Marketing Art with Facebook Ads – Part III: Measuring Your Results

Facebook Advertising Pt. 3

Welcome to Part 3 of Marketing Your Art With Facebook Ads, a 3-part study on how to promote your art using Facebook ads.

In Part 1 of this series, we outlined 3 different objectives to consider when placing paid advertisements on Facebook.

In Part 2 of this series, we explained how to create your ad, target your audience and set your budget.

Part 3 is all about measurement. After all, when it comes to any advertising, you won’t know what works and what doesn’t if you don’t measure your results.

Thankfully, Facebook makes it easy to become an analytics geek. Their advertising platform is very good at providing detailed stats about the activity related to your ad.

Facebook Ad Manager

Click the gear icon to manage your ads.

To check your stats, click on the Gear icon and select Manage Ads.

It’s important to realize that the window that opens is a “rolling window” (see image below). The default view only shows activity for the last 7 days. You have to click the dropdown button (highlighted upper right) to extend the length of time being shown.

It took me a week to discover this, and I couldn’t figure out why my Likes and my overall Reach was going DOWN over time. Then, I realized the data was scrolling through the window, giving me a snapshot of the past seven days, not a snapshot of my whole ad period.

The line graph gives you a great visual of the activity taking place. By seeing where the spikes are and the dips are, you can start to see patterns and determine which days are better than others.

You can extend these insights to other parts of your art marketing as well, such as determining which day to send your newsletters out, which days to post to your blog, or which days to increase your social activity.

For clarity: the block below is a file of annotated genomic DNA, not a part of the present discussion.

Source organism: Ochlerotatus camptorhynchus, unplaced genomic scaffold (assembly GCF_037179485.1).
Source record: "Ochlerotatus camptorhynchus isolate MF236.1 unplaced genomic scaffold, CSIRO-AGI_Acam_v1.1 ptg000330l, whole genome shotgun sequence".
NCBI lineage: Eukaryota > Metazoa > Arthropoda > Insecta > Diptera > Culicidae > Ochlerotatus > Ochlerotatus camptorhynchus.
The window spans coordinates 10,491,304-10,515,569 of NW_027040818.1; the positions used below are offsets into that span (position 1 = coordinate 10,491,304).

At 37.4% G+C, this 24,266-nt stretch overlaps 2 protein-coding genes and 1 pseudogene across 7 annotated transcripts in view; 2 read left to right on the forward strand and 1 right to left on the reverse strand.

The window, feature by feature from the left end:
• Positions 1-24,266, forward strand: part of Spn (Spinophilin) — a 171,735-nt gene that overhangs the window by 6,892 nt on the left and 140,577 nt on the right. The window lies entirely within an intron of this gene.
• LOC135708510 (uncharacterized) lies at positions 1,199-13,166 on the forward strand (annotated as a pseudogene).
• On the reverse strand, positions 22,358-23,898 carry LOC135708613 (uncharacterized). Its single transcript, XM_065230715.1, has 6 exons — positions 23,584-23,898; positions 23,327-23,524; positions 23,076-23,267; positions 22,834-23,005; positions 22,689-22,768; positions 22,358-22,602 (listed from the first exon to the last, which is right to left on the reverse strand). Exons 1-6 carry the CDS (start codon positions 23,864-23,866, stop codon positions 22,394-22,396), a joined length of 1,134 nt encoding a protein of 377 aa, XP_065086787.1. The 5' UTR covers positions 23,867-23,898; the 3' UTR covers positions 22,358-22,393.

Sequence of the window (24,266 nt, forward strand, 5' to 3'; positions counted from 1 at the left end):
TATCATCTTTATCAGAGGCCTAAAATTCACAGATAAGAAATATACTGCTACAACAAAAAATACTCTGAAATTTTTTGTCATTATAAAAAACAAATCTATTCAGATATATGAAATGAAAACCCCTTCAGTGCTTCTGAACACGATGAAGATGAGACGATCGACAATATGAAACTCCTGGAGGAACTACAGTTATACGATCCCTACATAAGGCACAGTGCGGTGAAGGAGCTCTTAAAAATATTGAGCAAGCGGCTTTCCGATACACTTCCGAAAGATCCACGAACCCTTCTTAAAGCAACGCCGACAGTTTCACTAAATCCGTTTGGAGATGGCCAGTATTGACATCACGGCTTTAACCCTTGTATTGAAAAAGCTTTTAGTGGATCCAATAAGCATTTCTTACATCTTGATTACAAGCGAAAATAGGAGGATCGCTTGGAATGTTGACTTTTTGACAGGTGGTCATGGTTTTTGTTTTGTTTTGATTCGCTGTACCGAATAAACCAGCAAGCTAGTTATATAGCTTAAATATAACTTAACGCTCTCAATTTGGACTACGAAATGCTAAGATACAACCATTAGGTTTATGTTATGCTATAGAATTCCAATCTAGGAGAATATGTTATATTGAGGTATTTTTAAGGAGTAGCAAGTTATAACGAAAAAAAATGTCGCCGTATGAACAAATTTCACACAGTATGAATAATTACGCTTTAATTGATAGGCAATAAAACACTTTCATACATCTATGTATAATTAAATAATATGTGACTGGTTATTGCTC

This may not be an exact science, but measuring analytics is all about discovering patterns that help your art marketing efforts to be more effective.

Measuring Facebook Ad results

Underneath the graph, you’ll see individual categories containing stats based on the time period displayed in the window. These include:

Ad Reach – While the audience you specified may include 22 million people, that doesn’t mean your ad will actually reach them all. The Ad Reach shows you the number of unique people who saw your ad. This is what you would be paying for if you selected CPM (Cost per Thousand Impressions) in your budget area.

Frequency – Shows you how many times those same people saw your ad.

Clicks – KaChing! This is what you would be paying for if you selected CPC (Cost per Click) in your budget area, which is what I did. I actually created two ads in my campaign, and while one of them spurred activity right away, the other only got 1 click over a two day period. Seeing this, I paused the underperforming ad, which put my full budget back to work on the ad that was generating clicks.

Click-Through Rate – This shows the number of clicks your ad receives divided by the number of times it was shown. Obviously, the higher this percentage is, the better.

Average Price – This shows the average amount you paid for each click or 1,000 impressions. You can either designate this when setting your budget, or select “Optimize for More Clicks,” like I did. I figured if Facebook wanted to help me get more clicks, I would let ‘em! After all, when my ad generates clicks, I get traffic and Facebook gets paid, so it’s a Win/Win.